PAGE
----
Here are the best ways to trim a baby’s nails
The best way to cut baby’s nails is with a personal hygiene tool, preferably one made for babies, and not with your mouth to avoid spreading germs or causing jagged edges. Appropriate tools to use include:
- Soft emery board
- Baby nail clippers
- Blunt-nosed toenail scissors (to avoid cutting the skin)
- Stainless steel and plastic construction for long lasting use
- Easy-grip handle for a confident grip when clipping
- Sure Grip Extension to provide a more secure grip
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Baby nails tend to grow very fast, so you may need to trim them multiple times per week to avoid any scratches on your or baby. Steps to properly care for baby’s nails are as follows:
- Find a good position and angle to reach the baby’s fingernails
- Hold baby’s hand and fingers steady with one hand while you’re working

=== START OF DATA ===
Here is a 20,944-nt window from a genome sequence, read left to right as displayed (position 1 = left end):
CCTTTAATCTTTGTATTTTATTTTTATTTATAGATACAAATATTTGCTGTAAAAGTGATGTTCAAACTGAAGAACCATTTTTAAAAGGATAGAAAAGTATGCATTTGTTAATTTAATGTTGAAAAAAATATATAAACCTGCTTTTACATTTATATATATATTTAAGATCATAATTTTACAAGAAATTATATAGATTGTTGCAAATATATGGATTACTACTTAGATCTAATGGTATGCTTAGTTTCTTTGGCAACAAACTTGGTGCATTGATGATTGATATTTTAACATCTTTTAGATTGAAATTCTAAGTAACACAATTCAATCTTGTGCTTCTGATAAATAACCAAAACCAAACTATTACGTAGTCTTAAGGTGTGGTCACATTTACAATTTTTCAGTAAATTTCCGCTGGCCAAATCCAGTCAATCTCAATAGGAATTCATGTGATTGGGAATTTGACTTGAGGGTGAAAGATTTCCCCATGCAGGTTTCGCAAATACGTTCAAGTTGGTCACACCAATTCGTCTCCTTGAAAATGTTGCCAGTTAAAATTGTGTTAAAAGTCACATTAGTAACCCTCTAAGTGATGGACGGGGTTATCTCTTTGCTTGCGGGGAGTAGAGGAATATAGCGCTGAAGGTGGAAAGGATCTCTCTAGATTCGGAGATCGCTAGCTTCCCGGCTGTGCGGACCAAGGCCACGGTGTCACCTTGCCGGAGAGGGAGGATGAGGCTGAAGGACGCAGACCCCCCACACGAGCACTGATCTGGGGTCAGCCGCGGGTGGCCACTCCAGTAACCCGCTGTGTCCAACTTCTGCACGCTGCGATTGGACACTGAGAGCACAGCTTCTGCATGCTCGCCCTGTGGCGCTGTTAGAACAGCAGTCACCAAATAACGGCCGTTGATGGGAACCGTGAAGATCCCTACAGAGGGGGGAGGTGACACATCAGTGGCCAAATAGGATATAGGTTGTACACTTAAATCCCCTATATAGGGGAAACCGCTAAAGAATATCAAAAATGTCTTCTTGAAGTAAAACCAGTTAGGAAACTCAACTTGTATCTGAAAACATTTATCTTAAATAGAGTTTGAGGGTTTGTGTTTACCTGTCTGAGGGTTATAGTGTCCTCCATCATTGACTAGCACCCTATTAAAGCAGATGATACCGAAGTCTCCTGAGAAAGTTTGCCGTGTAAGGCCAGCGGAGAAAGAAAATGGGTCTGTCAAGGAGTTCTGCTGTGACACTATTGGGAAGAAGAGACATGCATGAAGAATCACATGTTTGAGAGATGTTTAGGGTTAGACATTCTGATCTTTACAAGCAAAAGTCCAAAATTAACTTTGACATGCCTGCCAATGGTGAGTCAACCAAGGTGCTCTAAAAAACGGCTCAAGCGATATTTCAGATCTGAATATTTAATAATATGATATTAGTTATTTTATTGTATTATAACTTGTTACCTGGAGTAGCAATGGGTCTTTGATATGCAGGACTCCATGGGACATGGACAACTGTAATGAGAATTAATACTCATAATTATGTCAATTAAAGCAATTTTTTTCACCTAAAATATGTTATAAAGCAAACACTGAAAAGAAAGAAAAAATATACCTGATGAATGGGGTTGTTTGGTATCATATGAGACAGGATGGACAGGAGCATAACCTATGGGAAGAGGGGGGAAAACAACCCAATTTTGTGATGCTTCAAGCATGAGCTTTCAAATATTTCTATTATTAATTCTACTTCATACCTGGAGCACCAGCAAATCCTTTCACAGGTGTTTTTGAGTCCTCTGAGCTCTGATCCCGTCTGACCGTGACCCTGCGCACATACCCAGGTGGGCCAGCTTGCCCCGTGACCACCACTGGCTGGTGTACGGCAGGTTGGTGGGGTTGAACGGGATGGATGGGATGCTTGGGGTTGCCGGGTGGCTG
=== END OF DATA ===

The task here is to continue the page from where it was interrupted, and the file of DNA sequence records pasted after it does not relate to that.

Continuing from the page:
- Use designated baby nail kits, which will have appropriate tools for safety
- Cut nails straight across (decreases the risk of ingrown nails from forming)
Other tips for trimming baby’s nails:
- Try an emery board, which may be the safest but will take more time
- Don’t use a metal file, which may be too rough for the baby’s delicate skin
- Use baby nail clippers because they have rounded edges to prevent accidents
- Clip toenails straight across
- Fingernails should be cut straight across and slightly rounded to prevent jagged edges
- Clip nails while baby is asleep, distracted, or drowsy
- Enlist another adult for help securing the baby
If your baby is fidgeting and you’re not comfortable cutting your baby’s nails, you can put baby mittens or baby socks on their hands to prevent them from scratching their face to reduce the risk of cutting/injuring themselves.
It’s not rocket science, but it is something that causes a lot of anxiety for parents as they work to keep their baby’s nails short and hygienic. Using proper tools and techniques and following first aid steps if something does go wrong are the best ways to keep the baby’s hands healthy.